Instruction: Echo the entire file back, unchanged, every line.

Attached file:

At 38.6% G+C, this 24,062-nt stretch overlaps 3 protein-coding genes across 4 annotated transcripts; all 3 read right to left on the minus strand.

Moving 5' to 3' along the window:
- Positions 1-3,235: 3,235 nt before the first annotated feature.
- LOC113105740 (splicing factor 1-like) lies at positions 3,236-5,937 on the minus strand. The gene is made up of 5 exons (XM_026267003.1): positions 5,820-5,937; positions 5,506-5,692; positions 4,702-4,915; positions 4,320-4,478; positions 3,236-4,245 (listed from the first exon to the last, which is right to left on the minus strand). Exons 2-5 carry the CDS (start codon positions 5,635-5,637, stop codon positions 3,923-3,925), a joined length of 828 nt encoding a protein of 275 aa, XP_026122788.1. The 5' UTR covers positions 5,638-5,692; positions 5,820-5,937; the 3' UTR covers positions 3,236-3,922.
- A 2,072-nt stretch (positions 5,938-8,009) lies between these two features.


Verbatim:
At 38.6% G+C, this 24,062-nt stretch overlaps 3 protein-coding genes across 4 annotated transcripts; all 3 read right to left on the minus strand.

Moving 5' to 3' along the window:
- Positions 1-3,235: 3,235 nt before the first annotated feature.
- LOC113105740 (splicing factor 1-like) lies at positions 3,236-5,937 on the minus strand. The gene is made up of 5 exons (XM_026267003.1): positions 5,820-5,937; positions 5,506-5,692; positions 4,702-4,915; positions 4,320-4,478; positions 3,236-4,245 (listed from the first exon to the last, which is right to left on the minus strand). Exons 2-5 carry the CDS (start codon positions 5,635-5,637, stop codon positions 3,923-3,925), a joined length of 828 nt encoding a protein of 275 aa, XP_026122788.1. The 5' UTR covers positions 5,638-5,692; positions 5,820-5,937; the 3' UTR covers positions 3,236-3,922.
- A 2,072-nt stretch (positions 5,938-8,009) lies between these two features.